Following the Parisian atrocity there have been two main responses – a call for blood, and a call for a peaceful solution.
The call for blood is fairly straightforward: innocent people have been killed in a brutal attack, and there are those who want what basically amounts to retribution.
The peaceful solution is being called for by those who don’t want us to repeat the mistakes of the past – to recreate the Invasion of Iraq all over again (an event which, after all, indirectly led to the formation of ISIS).
But here’s the thing: we’re being provoked into a war by ISIS.
One of their goals – perhaps their most clear goal – is to provoke a military response against them.
(because doing so justifies many of their claims, and perhaps even their very existence – they get to portray the West as aggressive Crusaders, they get to invent a ‘war on Islam’ (doubly so if any EU states start imposing any totalitarian ‘security’ measures))
When one party involved in a conflict wants a war: you’ve got a war. ISIS clearly aren’t about to stop their own aggression. The fact that ISIS want us to retaliate is not reason enough to turn the other cheek.
But our retaliation needs to be appropriate. It needs to hurt them. Ideally, it needs to destroy them as an organisation.
That doesn’t mean “kill them all” (humanitarian concerns aside: you can’t kill an ideology by killing people).
It means take away their funding & resources, destroy their support, destroy their leaders (bring them to justice, if possible).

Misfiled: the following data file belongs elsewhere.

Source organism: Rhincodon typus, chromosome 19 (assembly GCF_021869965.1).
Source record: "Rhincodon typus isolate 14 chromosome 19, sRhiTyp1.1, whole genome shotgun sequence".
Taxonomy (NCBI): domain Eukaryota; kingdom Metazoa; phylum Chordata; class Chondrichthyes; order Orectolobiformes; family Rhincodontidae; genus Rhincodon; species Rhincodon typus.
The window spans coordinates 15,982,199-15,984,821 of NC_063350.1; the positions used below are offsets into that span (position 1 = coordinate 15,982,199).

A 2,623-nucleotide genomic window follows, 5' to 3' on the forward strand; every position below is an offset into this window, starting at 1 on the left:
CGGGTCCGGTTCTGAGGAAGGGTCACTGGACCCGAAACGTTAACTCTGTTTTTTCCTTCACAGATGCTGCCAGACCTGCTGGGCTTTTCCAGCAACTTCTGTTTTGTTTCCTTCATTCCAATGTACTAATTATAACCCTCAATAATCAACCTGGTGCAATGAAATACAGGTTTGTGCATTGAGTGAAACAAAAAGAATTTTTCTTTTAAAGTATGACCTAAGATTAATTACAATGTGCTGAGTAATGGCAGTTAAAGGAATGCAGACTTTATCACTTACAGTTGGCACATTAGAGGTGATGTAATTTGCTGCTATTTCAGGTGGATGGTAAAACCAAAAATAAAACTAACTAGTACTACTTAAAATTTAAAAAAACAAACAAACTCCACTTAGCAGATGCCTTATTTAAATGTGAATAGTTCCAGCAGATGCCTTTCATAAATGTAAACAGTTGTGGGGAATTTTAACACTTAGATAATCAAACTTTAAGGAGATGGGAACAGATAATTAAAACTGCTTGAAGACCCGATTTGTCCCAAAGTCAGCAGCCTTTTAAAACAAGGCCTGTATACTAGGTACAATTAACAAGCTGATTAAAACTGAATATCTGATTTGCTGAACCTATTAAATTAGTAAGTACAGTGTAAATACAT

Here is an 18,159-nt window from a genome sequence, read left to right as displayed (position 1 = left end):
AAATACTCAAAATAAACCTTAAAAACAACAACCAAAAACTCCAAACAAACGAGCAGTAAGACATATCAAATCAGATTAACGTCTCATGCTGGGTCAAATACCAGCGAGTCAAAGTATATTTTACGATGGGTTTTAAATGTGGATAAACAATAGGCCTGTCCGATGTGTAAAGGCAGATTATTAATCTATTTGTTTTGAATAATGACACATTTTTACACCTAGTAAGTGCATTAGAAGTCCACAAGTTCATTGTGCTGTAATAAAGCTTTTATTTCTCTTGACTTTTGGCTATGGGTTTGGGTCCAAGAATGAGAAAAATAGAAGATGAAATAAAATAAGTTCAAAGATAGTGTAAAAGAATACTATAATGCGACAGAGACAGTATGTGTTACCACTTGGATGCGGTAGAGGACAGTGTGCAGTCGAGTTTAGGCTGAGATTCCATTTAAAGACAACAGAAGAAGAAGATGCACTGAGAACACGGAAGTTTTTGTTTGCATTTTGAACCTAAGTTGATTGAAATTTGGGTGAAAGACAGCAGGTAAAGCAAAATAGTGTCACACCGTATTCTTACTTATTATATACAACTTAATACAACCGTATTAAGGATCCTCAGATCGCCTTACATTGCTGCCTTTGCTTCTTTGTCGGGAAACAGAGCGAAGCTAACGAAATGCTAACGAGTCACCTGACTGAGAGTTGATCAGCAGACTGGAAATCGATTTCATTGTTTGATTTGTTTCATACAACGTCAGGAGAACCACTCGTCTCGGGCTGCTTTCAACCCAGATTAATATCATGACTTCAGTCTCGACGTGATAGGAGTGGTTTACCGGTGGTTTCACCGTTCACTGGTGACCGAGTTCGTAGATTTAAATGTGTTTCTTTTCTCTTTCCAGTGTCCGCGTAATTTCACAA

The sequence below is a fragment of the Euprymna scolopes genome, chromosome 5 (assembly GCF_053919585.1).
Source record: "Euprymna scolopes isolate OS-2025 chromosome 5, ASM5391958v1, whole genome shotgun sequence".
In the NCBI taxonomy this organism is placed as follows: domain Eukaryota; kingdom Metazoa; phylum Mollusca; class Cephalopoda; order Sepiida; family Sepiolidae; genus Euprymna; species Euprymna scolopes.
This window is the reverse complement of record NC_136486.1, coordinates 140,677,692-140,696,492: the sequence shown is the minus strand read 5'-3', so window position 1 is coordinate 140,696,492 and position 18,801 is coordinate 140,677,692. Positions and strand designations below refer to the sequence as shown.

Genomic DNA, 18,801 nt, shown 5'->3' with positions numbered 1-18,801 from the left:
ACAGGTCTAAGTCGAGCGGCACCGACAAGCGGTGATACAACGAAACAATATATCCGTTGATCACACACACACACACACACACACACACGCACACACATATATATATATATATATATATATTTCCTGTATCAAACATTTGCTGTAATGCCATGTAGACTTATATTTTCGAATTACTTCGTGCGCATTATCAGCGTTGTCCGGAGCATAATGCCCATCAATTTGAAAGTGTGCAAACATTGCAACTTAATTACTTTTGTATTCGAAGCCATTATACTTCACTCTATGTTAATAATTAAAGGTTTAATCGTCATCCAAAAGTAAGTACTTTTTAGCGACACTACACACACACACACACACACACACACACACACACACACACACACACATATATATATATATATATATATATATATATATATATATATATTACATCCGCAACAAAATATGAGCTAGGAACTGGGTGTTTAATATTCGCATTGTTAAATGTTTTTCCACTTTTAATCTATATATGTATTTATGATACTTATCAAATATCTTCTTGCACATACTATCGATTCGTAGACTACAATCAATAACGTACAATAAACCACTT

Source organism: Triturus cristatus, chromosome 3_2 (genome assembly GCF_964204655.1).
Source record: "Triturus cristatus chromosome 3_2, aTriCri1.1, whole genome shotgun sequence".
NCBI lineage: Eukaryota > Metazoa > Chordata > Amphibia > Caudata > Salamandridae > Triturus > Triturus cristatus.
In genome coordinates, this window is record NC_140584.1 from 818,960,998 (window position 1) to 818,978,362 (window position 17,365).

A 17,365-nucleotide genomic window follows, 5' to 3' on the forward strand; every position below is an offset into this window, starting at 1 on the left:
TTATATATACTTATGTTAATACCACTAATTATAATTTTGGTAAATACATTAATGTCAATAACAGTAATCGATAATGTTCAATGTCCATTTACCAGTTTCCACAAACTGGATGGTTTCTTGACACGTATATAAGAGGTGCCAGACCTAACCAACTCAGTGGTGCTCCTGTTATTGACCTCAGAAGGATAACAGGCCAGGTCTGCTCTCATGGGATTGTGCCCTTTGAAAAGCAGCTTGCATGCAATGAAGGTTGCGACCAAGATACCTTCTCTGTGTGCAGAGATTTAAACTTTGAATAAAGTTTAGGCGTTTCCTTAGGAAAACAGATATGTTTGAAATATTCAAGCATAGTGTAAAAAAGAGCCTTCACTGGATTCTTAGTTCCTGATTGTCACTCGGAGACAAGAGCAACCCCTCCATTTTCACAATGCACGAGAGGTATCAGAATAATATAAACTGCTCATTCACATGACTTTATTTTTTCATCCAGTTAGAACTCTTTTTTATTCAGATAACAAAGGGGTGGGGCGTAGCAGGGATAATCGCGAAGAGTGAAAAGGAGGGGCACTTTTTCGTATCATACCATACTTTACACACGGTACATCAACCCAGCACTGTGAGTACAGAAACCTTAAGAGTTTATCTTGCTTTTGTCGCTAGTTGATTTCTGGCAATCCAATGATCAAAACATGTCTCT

Air strikes – while they might be immediately satisfying – probably aren’t going to cut it.
And – as quite a few people with experience in the field are saying – we need a detailed plan for what to do when ISIS are gone. What is going to replace them? If we don’t plan for that, then what will replace them is yet another fascist group with a stupid name, that will send terrorists out to kill civilians.
A diplomatic response might be plausible – if we weren’t dealing with this sort of fascist state. It’s not just that they don’t want diplomacy, it’s that they – like Nazi Germany and many other fascist states before them – can’tsuffer diplomacy. They need the threat of war to control their people and encourage new recruits. They needto keep expanding territory, both ideologically and in order to acquire the resources (i.e. seizing oil fields) to fund everything.
The best we could realistically hope for would be appeasement. That hasn’t worked out very well, historically speaking.
I think a military response will probably be necessary – but not the kneejerk responses we’ve been talking about, hopefully not on the scale people are talking about, and maybe not even in Syria. We absolutely have do it right, and not piecemeal or half-cocked as we have in the past.
But we, on the left in particular, need to stop recoiling instinctively away from the very mention of military action. War is a terrible, terrible thing.
Sometimes, though, war is the least harmful option.